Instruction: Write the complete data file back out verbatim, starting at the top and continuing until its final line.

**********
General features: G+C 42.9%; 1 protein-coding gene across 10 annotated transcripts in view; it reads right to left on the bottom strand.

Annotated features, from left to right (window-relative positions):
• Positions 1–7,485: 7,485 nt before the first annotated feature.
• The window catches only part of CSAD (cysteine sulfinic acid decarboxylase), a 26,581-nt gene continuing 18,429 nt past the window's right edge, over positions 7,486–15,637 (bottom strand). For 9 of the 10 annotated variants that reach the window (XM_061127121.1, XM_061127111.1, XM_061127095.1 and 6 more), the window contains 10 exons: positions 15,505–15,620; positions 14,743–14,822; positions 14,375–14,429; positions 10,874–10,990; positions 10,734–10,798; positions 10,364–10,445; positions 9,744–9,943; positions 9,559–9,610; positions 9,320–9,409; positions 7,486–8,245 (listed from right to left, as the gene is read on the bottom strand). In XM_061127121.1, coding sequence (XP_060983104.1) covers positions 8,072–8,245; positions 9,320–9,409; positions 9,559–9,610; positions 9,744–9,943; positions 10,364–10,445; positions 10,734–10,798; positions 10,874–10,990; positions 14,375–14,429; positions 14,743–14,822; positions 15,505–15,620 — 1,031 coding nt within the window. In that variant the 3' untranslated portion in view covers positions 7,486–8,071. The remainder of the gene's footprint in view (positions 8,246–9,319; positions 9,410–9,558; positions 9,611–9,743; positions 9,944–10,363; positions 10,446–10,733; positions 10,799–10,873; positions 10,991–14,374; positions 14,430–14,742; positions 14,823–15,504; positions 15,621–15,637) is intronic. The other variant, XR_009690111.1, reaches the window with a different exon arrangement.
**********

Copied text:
General features: G+C 42.9%; 1 protein-coding gene across 10 annotated transcripts in view; it reads right to left on the bottom strand.

Annotated features, from left to right (window-relative positions):
• Positions 1–7,485: 7,485 nt before the first annotated feature.
• The window catches only part of CSAD (cysteine sulfinic acid decarboxylase), a 26,581-nt gene continuing 18,429 nt past the window's right edge, over positions 7,486–15,637 (bottom strand). For 9 of the 10 annotated variants that reach the window (XM_061127121.1, XM_061127111.1, XM_061127095.1 and 6 more), the window contains 10 exons: positions 15,505–15,620; positions 14,743–14,822; positions 14,375–14,429; positions 10,874–10,990; positions 10,734–10,798; positions 10,364–10,445; positions 9,744–9,943; positions 9,559–9,610; positions 9,320–9,409; positions 7,486–8,245 (listed from right to left, as the gene is read on the bottom strand). In XM_061127121.1, coding sequence (XP_060983104.1) covers positions 8,072–8,245; positions 9,320–9,409; positions 9,559–9,610; positions 9,744–9,943; positions 10,364–10,445; positions 10,734–10,798; positions 10,874–10,990; positions 14,375–14,429; positions 14,743–14,822; positions 15,505–15,620 — 1,031 coding nt within the window. In that variant the 3' untranslated portion in view covers positions 7,486–8,071. The remainder of the gene's footprint in view (positions 8,246–9,319; positions 9,410–9,558; positions 9,611–9,743; positions 9,944–10,363; positions 10,446–10,733; positions 10,799–10,873; positions 10,991–14,374; positions 14,430–14,742; positions 14,823–15,504; positions 15,621–15,637) is intronic. The other variant, XR_009690111.1, reaches the window with a different exon arrangement.